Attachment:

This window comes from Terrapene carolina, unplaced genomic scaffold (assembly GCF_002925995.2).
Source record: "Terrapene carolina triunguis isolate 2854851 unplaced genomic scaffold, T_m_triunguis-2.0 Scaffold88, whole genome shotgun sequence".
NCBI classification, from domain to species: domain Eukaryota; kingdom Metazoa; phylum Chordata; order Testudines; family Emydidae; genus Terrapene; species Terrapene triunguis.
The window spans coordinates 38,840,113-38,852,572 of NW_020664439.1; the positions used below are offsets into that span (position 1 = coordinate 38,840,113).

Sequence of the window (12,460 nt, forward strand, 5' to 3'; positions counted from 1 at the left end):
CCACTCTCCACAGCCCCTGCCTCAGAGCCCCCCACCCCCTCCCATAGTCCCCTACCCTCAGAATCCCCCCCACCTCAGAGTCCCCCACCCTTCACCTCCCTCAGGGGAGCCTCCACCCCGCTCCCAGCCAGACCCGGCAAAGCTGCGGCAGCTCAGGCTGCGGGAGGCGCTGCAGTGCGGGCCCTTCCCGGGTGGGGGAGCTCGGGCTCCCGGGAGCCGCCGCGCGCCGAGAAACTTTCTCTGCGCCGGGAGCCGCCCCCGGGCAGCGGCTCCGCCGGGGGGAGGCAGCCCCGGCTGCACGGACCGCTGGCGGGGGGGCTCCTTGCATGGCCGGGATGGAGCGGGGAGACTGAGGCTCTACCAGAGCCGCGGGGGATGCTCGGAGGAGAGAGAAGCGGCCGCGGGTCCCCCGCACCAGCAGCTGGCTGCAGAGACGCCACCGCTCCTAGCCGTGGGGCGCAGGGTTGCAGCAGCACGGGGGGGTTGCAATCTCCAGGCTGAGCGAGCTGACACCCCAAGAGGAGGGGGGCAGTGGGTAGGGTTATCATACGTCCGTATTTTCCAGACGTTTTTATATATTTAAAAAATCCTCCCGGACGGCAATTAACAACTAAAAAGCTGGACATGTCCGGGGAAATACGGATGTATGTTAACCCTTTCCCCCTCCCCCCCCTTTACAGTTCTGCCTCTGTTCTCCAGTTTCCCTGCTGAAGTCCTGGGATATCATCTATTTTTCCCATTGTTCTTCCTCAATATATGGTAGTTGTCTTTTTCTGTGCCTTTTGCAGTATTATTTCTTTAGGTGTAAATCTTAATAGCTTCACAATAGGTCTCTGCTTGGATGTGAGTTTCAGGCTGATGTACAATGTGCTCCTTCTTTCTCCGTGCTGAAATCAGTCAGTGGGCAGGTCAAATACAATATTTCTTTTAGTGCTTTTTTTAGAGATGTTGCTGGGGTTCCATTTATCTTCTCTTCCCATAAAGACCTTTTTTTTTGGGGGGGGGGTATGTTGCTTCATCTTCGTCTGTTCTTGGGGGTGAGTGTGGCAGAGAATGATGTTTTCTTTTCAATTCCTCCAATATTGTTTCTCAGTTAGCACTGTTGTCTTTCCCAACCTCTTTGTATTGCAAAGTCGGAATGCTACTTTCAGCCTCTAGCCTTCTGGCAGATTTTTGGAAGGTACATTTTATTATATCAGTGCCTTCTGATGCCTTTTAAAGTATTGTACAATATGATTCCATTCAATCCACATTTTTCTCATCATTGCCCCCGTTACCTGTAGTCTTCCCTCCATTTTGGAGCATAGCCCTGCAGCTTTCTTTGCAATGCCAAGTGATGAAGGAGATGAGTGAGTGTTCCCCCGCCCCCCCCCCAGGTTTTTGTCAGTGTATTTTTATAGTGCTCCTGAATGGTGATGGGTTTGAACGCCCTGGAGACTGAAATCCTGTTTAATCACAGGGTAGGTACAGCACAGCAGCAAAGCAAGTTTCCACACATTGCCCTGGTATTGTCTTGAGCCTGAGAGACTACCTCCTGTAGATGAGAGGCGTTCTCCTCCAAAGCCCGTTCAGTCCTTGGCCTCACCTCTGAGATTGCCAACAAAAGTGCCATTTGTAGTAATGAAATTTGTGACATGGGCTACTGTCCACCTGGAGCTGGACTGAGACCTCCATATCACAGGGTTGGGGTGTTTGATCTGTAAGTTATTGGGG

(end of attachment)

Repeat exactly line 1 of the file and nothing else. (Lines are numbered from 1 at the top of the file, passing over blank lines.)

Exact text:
This window comes from Terrapene carolina, unplaced genomic scaffold (assembly GCF_002925995.2).